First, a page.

Happy hot, hot Friday. The world continues to turn — a promising week on the civil rights front, a high-intensity time on the geopolitical stage. Here’s what you might have missed:
- South Carolina takes the confederate flag down from its state house. #finally. Check out Wanda Williams-Bailey, Strom Thurmond’s granddaughter — an interracial woman — talk about the decision on Democracy Now.
- In somewhat related news, New York Gov. Andrew Cuomo announced the appointment of the Attorney General as a special prosecutor in all cases involving unarmed or potentially unarmed civilians killed by the police — a welcome step in the right direction. (via CNN)
- The Obama administration is set to release new regulations on segregation “designed to repair the law’s unfulfilled promise and promote the kind of racially integrated neighborhoods that have long eluded deeply segregated cities like Chicago and Baltimore” (via Washington Post)
- Friedrichs v. California Teachers Association will be tried before the Supreme Court next term, which starts in October. Learn more about the potential effects on public sector unionism at SCOTUSblog.
- In the face of civil rights advances for same-sex couples, the culture appears to be shifting to final discussing the plight of transgender individuals. The NYTimes ran a feature this week highlighting some of their stories. Read about Joni Christian, a union member and transgender woman.
- London Underground employees went on strike yesterday for the first time in 13 years.
- After a resounding “No” vote by Greeks to the last deal on the table with Greece’s creditors, PM Alexis Tsipras has surprised many by offering a deal with similarly harsh austerity measures.
- Rumors have it that the US State Department is reclassifying Malaysia’s status as a human rights violator in order to allow the Southeast Asian country to remain in TPP negotiations. If true, it would mean that human rights violations are “being trumped by corporate trade.”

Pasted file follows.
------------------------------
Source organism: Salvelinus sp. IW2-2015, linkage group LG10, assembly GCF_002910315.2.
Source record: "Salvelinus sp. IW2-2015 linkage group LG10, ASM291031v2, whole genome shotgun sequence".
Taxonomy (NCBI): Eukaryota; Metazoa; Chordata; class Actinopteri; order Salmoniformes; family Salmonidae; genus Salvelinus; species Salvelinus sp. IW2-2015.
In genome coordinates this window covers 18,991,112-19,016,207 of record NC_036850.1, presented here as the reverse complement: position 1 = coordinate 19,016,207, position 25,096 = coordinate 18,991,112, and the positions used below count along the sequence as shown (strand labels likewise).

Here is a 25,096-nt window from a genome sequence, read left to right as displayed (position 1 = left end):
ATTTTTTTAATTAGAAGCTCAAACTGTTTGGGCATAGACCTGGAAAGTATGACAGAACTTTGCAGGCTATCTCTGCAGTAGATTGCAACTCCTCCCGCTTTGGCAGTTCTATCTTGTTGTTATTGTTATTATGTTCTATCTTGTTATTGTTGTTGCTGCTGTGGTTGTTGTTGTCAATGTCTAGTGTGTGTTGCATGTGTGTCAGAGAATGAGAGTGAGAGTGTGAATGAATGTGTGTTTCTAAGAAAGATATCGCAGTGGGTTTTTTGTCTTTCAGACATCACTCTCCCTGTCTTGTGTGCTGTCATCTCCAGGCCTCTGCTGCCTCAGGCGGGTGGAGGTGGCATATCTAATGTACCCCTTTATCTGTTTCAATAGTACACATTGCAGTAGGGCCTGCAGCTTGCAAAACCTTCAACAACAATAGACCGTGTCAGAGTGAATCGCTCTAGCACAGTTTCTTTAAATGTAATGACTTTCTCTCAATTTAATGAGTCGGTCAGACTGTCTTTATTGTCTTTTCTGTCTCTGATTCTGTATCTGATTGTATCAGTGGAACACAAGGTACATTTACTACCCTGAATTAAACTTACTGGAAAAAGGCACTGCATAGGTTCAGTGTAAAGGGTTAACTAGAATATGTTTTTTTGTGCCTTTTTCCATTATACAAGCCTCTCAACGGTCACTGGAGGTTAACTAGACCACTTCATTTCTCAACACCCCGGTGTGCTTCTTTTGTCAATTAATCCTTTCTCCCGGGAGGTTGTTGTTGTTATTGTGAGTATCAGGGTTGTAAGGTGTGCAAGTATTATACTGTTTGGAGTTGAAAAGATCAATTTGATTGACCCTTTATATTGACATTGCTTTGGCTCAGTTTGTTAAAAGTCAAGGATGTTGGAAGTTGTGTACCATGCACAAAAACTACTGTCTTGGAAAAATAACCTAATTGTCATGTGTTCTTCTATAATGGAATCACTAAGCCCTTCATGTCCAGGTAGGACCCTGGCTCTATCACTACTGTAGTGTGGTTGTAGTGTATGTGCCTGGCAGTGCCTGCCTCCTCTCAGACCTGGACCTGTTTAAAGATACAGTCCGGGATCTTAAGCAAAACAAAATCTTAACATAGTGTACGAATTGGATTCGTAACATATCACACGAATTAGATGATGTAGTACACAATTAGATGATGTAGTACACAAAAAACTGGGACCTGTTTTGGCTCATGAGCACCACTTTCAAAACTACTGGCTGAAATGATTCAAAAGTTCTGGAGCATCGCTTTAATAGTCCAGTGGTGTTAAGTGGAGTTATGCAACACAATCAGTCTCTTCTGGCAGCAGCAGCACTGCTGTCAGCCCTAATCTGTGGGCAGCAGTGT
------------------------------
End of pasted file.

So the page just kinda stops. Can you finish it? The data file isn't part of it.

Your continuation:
Photo by Will Spaetzel via flickr (CC-BY-NC-SA).
By Donald LaHuffman
Produced for “Labor and Media Studies” with Prof. Ari Paul, Fall 2014
The United States recently exploded in protest around the country as citizens mobilized to show displeasure at the Staten Island Jury findings. The jurors decided not to indict Officer Daniel Pantaleo in the death of Eric Garner. Pantaleo had allegedly held Garner in an illegal choke hold until his death, despite Garner’s pleas of not being able to breathe during the encounter. Ensuing local and national demonstrations connected Garner’s death to the earlier police shooting of Michael Brown who was killed in Ferguson, Missouri. Community organizers have included mothers in New York City who have lost their sons to alleged police brutality in previous years in these actions. In my graduate Labor Studies class “Labor and Media” taught by Ari Paul during the fall 2014 semester, my classmates and I met five mothers who told their stories. These mothers told the stories to make sure that they were not forgotten. Continue reading A Survey of Community and Labor Perspectives in the Wake of the Eric Garner Case
This article originally appeared on The Hill.
By Basil Smikle Jr.
On a subfreezing morning in January 2003, then-Sen. Hillary Clinton (D-N.Y.) walked to the pulpit of Trinity Baptist Church’s Martin Luther King Day celebration in the Bronx to make a startlingly rousing speech to their predominantly African-American congregation. Typically, such speeches are principally aspirational — they acknowledge that society has largely rebuked racial discrimination’s ugly past but urge steadfastness in tackling challenges that lay ahead. But it was Clinton’s stirring repudiation of Trent Lott, then the Republican Senate Majority Leader from Mississippi who a month earlier praised Strom Thurman’s 1948 pro-segregation presidential campaign, that enthused the audience. Her remarks suggested changes in leadership alone will not eradicate racism and discrimination but the rigidity of the pathways to political and economic enfranchisement must acquiesce to the strength inherent in this country’s diversity. Continue reading Hillary Clinton’s commitment to civil rights
This book was initially listed in The New Labor Forum Spring 2014 Issue
By Jordan Goodman
The famous African-American singer and actor
became a leading voice for civil rights at home
and abroad in the 1930s and beyond. This biography
draws on internal government archives to
focus on harassment and repression waged
against Robeson by congressional committees,
the FBI, and other agencies.